The Judo Alberta coach of the year is humbled by the honour.
them to choose me over a lot of the high level coaches in the province
is incredible. It’s something that I would’ve never ever really dreamed
of,” said Amy Harris, an NCCP Level 1 coach at the Hayabusa Training
Harris, 27, was nominated for
the award, presented annually by the Alberta Kodokan Black Belt
Association. Requirements include: coaching athletes at provincial or
national tournaments; demonstrates and abides by the coaching code of
ethics and has made significant contribution to the growth of judo in
“I was actually really surprised so it’s pretty surreal,” said the first-degree (shodan) black belt.
is the head instructor of the children and youth judo programs at the
Hayabusa club and the students range in age from four to 15.
program is so young being only seven years old, whereas all the other
judo programs in the province are probably 50, 60 years old. They’ve
been around for a long, long time and they’re very developed and we’re
pretty new in the sport,” Harris said. “It’s pretty amazing to be
recognized as coach of the year since we’re only seven years into the
Harris has been mentoring kids since obtaining her Early Childhood Development Certification in 2006.
worked with kids for a very long time and it’s been one of my
passions,” she said. “I want to be able to help kids. A lot of them who
come to me are either troubled kids or ones with some learning
disabilities. They can’t just go to any sport and be successful so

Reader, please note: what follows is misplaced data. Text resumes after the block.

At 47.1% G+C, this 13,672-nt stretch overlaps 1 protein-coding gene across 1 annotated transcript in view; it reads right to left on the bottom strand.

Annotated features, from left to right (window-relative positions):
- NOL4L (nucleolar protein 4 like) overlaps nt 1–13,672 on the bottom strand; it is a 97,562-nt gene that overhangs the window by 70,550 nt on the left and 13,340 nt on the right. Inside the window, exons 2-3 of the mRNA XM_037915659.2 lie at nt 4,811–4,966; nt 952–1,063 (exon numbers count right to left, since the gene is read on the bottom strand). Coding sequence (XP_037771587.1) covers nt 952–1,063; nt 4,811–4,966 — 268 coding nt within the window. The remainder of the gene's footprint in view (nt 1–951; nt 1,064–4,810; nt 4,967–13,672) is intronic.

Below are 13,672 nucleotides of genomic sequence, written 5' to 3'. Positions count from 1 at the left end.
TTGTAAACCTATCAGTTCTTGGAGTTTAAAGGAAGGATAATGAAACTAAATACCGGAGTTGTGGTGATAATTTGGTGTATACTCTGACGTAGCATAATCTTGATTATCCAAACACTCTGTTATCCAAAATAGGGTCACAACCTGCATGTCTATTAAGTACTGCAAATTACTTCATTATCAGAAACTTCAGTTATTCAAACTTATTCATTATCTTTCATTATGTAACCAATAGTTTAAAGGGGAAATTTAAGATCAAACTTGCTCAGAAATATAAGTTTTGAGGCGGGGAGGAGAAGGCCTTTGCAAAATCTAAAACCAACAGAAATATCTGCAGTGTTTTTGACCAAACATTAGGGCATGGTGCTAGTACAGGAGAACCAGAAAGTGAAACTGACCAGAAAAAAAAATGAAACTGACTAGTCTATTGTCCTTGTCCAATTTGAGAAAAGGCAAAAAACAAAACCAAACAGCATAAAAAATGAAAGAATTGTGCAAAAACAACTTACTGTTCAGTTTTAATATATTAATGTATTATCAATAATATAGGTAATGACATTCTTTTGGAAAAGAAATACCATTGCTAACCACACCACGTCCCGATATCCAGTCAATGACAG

through my teaching methods I’m able to have them be successful. They
learn discipline and show dedication that a lot of parents say they’ve
never been able to do before.
“To be able
to do that with kids and helping them grow as students is amazing and
for them to get that self confidence that they never had before is what
makes me want to keep coming back and teaching them.”
Her coaching philosophy revolves around having fun.
matter what you do with them as long as they’re having fun they’re
going to be coachable,” said Harris, who is busy preparing eligible
students for the 2016 Alberta Winter Games and nationals. “It’s going to
make them respond a lot better than just being so strict that they
don’t even want to be there so we have a lot of fun. We play different
drills and some you can call them games but they’re really drills and
exercises that get them doing movements that they need, to be able to do
“They have fun, they learn and it creates discipline.”
Building confidence is another rewarding aspect as a coach.
they come in and their heads are down, boys and girls, we just try to
keep their head up so confidence is huge. That takes a lot of time and
when we’re able to finally build their confidence then they’re able to
kind of let you in and be able to coach them to be able to learn
techniques that they’re able to do.”
Harris also takes pride as a role model for females.
the beginning we had very little girls, usually it was only boys in
this sport so being a female growing up in the sport I had only male
training partners, even right from five years old and up I always
trained with boys. Now probably at least over half of our program is
girls so it’s amazing to be able to coach them to get to the next level
and have fun and learn just basic self defence,” said the certified
personal fitness trainer, corrective exercise specialist, TRX suspension
training instructor, yoga for athletes instructor who also has her